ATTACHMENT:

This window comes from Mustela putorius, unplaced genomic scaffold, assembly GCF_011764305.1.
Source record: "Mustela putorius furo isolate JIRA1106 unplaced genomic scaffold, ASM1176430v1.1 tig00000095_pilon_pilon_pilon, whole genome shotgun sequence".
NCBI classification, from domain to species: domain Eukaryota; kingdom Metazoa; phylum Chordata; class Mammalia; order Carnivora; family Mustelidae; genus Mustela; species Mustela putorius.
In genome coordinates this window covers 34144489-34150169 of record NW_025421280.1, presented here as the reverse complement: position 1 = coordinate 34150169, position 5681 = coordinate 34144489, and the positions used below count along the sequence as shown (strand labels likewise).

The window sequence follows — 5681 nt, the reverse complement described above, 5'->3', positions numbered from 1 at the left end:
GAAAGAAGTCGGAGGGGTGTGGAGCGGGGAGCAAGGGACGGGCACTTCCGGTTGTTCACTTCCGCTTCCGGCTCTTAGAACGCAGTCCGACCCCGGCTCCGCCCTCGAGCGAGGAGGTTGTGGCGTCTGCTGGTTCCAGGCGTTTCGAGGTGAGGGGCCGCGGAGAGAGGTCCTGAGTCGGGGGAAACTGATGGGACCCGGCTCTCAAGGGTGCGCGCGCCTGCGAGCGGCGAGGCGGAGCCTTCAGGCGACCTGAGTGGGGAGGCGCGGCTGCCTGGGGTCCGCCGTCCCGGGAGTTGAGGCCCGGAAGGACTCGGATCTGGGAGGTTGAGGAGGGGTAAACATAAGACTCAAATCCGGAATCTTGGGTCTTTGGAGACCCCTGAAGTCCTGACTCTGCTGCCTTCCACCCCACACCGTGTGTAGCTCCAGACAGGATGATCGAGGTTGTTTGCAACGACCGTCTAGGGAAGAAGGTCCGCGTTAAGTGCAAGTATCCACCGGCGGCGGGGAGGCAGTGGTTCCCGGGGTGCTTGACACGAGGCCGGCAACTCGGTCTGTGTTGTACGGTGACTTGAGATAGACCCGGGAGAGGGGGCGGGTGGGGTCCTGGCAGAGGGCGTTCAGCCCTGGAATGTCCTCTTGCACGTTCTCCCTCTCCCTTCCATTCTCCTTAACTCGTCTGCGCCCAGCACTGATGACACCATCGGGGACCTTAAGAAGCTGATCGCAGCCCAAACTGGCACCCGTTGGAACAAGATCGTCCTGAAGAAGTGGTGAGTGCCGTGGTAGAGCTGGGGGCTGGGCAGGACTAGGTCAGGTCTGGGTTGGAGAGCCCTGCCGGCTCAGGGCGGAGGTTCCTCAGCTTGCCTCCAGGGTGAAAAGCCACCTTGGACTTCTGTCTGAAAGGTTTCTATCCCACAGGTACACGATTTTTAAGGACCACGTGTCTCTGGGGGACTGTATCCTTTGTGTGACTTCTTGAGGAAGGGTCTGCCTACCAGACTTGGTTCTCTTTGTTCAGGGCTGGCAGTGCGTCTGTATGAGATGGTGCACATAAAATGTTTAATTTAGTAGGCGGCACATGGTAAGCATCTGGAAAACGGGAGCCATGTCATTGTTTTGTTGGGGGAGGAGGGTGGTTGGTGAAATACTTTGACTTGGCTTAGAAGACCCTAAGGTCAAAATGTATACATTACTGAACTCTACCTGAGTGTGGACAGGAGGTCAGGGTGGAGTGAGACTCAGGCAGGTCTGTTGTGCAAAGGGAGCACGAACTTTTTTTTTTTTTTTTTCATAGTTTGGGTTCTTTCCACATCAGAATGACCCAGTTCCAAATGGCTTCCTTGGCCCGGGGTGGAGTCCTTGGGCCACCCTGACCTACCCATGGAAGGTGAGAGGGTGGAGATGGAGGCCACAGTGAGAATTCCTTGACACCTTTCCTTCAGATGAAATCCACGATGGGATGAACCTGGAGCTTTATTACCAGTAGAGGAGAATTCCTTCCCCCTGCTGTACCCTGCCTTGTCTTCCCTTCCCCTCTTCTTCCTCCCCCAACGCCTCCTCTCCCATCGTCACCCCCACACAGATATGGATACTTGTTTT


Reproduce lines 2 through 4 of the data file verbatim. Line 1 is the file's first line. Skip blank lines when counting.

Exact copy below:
Source record: "Mustela putorius furo isolate JIRA1106 unplaced genomic scaffold, ASM1176430v1.1 tig00000095_pilon_pilon_pilon, whole genome shotgun sequence".
NCBI classification, from domain to species: domain Eukaryota; kingdom Metazoa; phylum Chordata; class Mammalia; order Carnivora; family Mustelidae; genus Mustela; species Mustela putorius.
In genome coordinates this window covers 34144489-34150169 of record NW_025421280.1, presented here as the reverse complement: position 1 = coordinate 34150169, position 5681 = coordinate 34144489, and the positions used below count along the sequence as shown (strand labels likewise).